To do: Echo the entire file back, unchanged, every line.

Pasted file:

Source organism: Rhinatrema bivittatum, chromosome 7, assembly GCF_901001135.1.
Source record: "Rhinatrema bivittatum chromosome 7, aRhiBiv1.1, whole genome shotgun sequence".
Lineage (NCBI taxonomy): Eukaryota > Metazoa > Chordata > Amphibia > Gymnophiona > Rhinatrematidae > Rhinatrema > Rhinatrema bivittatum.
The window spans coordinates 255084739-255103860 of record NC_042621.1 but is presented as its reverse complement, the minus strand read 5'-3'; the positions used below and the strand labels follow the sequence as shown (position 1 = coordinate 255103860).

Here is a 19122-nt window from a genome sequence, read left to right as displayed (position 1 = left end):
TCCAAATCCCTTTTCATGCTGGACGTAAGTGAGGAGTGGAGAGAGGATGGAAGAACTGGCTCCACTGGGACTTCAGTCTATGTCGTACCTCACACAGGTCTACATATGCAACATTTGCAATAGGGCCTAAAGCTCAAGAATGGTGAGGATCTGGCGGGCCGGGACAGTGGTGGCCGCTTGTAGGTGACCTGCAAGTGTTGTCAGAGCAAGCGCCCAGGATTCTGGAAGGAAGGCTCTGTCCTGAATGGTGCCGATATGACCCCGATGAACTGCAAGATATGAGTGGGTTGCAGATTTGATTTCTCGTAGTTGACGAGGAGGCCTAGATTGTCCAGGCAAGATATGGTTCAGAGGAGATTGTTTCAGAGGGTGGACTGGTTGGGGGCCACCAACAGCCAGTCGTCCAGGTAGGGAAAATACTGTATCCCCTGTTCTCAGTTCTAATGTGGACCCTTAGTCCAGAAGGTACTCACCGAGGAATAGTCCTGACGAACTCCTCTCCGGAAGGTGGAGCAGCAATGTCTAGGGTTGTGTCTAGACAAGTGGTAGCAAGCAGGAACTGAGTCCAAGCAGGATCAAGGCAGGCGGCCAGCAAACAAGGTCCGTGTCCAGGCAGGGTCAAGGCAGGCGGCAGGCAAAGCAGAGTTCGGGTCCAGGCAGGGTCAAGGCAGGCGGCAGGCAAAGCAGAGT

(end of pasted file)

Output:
Source organism: Rhinatrema bivittatum, chromosome 7, assembly GCF_901001135.1.
Source record: "Rhinatrema bivittatum chromosome 7, aRhiBiv1.1, whole genome shotgun sequence".
Lineage (NCBI taxonomy): Eukaryota > Metazoa > Chordata > Amphibia > Gymnophiona > Rhinatrematidae > Rhinatrema > Rhinatrema bivittatum.
The window spans coordinates 255084739-255103860 of record NC_042621.1 but is presented as its reverse complement, the minus strand read 5'-3'; the positions used below and the strand labels follow the sequence as shown (position 1 = coordinate 255103860).

Here is a 19122-nt window from a genome sequence, read left to right as displayed (position 1 = left end):
TCCAAATCCCTTTTCATGCTGGACGTAAGTGAGGAGTGGAGAGAGGATGGAAGAACTGGCTCCACTGGGACTTCAGTCTATGTCGTACCTCACACAGGTCTACATATGCAACATTTGCAATAGGGCCTAAAGCTCAAGAATGGTGAGGATCTGGCGGGCCGGGACAGTGGTGGCCGCTTGTAGGTGACCTGCAAGTGTTGTCAGAGCAAGCGCCCAGGATTCTGGAAGGAAGGCTCTGTCCTGAATGGTGCCGATATGACCCCGATGAACTGCAAGATATGAGTGGGTTGCAGATTTGATTTCTCGTAGTTGACGAGGAGGCCTAGATTGTCCAGGCAAGATATGGTTCAGAGGAGATTGTTTCAGAGGGTGGACTGGTTGGGGGCCACCAACAGCCAGTCGTCCAGGTAGGGAAAATACTGTATCCCCTGTTCTCAGTTCTAATGTGGACCCTTAGTCCAGAAGGTACTCACCGAGGAATAGTCCTGACGAACTCCTCTCCGGAAGGTGGAGCAGCAATGTCTAGGGTTGTGTCTAGACAAGTGGTAGCAAGCAGGAACTGAGTCCAAGCAGGATCAAGGCAGGCGGCCAGCAAACAAGGTCCGTGTCCAGGCAGGGTCAAGGCAGGCGGCAGGCAAAGCAGAGTTCGGGTCCAGGCAGGGTCAAGGCAGGCGGCAGGCAAAGCAGAGT